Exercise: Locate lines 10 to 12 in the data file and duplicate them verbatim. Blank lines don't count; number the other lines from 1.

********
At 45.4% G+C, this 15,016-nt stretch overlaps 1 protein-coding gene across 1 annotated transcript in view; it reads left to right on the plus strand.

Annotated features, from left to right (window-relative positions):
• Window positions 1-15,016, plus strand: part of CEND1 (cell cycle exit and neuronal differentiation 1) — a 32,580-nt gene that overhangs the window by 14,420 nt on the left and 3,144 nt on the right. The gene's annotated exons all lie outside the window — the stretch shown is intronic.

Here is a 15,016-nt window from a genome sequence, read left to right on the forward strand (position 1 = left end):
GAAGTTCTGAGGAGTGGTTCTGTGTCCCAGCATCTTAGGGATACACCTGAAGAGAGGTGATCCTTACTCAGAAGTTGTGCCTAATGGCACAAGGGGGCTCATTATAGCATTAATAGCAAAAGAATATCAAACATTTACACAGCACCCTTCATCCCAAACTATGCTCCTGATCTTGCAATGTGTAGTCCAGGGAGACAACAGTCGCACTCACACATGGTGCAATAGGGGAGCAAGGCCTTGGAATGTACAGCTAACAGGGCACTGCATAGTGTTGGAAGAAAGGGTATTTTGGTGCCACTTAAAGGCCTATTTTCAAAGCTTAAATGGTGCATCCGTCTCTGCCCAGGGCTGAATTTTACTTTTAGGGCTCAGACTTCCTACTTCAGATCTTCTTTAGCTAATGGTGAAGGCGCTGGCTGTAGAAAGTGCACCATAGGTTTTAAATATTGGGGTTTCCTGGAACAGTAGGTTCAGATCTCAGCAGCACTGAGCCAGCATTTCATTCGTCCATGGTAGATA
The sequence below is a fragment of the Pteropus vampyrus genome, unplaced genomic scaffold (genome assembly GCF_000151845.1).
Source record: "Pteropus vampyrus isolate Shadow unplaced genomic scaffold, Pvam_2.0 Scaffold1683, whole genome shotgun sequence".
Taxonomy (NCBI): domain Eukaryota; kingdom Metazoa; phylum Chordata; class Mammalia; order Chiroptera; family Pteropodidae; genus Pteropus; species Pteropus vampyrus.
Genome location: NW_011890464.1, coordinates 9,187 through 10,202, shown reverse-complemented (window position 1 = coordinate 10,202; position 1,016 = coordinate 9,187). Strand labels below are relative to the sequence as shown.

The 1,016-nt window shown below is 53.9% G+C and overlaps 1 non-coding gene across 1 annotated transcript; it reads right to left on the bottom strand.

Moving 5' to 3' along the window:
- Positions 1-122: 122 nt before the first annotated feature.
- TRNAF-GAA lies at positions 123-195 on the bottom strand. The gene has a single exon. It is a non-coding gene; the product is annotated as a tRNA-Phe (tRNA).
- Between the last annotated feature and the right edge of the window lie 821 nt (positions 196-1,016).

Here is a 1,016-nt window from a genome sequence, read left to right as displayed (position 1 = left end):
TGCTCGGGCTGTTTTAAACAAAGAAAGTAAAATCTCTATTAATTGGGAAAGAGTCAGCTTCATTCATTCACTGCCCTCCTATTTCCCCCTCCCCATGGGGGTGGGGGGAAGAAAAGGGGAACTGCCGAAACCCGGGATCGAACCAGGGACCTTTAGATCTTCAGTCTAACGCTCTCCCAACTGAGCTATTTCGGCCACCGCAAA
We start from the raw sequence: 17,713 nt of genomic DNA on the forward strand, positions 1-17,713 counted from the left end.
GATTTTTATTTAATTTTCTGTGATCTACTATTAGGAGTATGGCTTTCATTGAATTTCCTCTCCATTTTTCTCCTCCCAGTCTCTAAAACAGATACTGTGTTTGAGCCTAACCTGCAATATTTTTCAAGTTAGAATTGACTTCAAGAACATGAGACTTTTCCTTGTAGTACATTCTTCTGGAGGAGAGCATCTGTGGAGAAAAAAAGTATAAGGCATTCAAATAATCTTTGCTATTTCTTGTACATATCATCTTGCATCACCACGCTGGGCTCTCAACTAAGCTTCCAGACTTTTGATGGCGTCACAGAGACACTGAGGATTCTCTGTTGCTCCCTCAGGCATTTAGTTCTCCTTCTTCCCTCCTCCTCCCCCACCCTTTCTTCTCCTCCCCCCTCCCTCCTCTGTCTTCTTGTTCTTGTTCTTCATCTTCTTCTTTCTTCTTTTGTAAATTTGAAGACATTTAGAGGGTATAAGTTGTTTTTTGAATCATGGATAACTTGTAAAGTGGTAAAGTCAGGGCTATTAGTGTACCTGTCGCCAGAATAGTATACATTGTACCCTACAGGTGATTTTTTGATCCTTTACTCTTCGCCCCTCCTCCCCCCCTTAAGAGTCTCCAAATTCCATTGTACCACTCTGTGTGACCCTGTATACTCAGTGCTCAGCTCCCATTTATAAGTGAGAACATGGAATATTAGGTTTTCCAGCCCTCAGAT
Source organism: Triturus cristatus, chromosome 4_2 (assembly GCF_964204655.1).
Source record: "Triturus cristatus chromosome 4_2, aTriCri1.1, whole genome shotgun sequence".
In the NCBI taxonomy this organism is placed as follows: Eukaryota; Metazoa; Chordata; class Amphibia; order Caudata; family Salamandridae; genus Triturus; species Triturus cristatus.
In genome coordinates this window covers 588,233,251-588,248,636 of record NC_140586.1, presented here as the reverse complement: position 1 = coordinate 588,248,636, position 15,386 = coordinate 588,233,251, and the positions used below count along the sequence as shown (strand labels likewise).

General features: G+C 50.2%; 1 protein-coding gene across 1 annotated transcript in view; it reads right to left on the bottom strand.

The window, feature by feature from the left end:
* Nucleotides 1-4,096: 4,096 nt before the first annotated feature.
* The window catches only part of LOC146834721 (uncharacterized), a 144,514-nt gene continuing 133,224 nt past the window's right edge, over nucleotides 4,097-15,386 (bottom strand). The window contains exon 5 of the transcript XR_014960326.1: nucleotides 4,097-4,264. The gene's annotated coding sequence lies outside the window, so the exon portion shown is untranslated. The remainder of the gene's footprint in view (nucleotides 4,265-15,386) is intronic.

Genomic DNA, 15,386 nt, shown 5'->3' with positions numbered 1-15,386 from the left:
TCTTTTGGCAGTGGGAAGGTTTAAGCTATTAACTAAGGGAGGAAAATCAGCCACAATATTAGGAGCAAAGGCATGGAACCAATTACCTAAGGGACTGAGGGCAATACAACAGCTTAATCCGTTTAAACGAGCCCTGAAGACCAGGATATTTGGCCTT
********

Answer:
The 1,016-nt window shown below is 53.9% G+C and overlaps 1 non-coding gene across 1 annotated transcript; it reads right to left on the bottom strand.

Moving 5' to 3' along the window:
- Positions 1-122: 122 nt before the first annotated feature.